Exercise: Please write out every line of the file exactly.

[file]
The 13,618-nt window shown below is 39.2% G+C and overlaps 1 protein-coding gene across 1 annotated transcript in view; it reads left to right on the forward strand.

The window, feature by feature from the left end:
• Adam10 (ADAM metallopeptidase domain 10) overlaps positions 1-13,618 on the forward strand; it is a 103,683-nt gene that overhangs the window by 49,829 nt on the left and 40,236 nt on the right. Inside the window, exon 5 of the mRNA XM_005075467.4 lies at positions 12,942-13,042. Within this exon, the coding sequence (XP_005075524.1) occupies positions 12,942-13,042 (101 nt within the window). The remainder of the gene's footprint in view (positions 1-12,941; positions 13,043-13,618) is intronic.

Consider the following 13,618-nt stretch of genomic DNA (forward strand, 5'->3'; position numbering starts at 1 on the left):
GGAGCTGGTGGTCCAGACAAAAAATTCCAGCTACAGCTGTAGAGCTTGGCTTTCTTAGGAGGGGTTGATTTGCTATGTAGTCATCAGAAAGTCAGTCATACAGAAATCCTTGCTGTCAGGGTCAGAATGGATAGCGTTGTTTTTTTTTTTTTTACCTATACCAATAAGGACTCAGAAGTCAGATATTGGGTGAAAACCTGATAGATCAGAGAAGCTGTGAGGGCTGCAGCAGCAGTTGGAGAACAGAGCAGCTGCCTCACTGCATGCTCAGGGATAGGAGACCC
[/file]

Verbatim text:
The 13,618-nt window shown below is 39.2% G+C and overlaps 1 protein-coding gene across 1 annotated transcript in view; it reads left to right on the forward strand.

The window, feature by feature from the left end:
• Adam10 (ADAM metallopeptidase domain 10) overlaps positions 1-13,618 on the forward strand; it is a 103,683-nt gene that overhangs the window by 49,829 nt on the left and 40,236 nt on the right. Inside the window, exon 5 of the mRNA XM_005075467.4 lies at positions 12,942-13,042. Within this exon, the coding sequence (XP_005075524.1) occupies positions 12,942-13,042 (101 nt within the window). The remainder of the gene's footprint in view (positions 1-12,941; positions 13,043-13,618) is intronic.

Consider the following 13,618-nt stretch of genomic DNA (forward strand, 5'->3'; position numbering starts at 1 on the left):
GGAGCTGGTGGTCCAGACAAAAAATTCCAGCTACAGCTGTAGAGCTTGGCTTTCTTAGGAGGGGTTGATTTGCTATGTAGTCATCAGAAAGTCAGTCATACAGAAATCCTTGCTGTCAGGGTCAGAATGGATAGCGTTGTTTTTTTTTTTTTTACCTATACCAATAAGGACTCAGAAGTCAGATATTGGGTGAAAACCTGATAGATCAGAGAAGCTGTGAGGGCTGCAGCAGCAGTTGGAGAACAGAGCAGCTGCCTCACTGCATGCTCAGGGATAGGAGACCC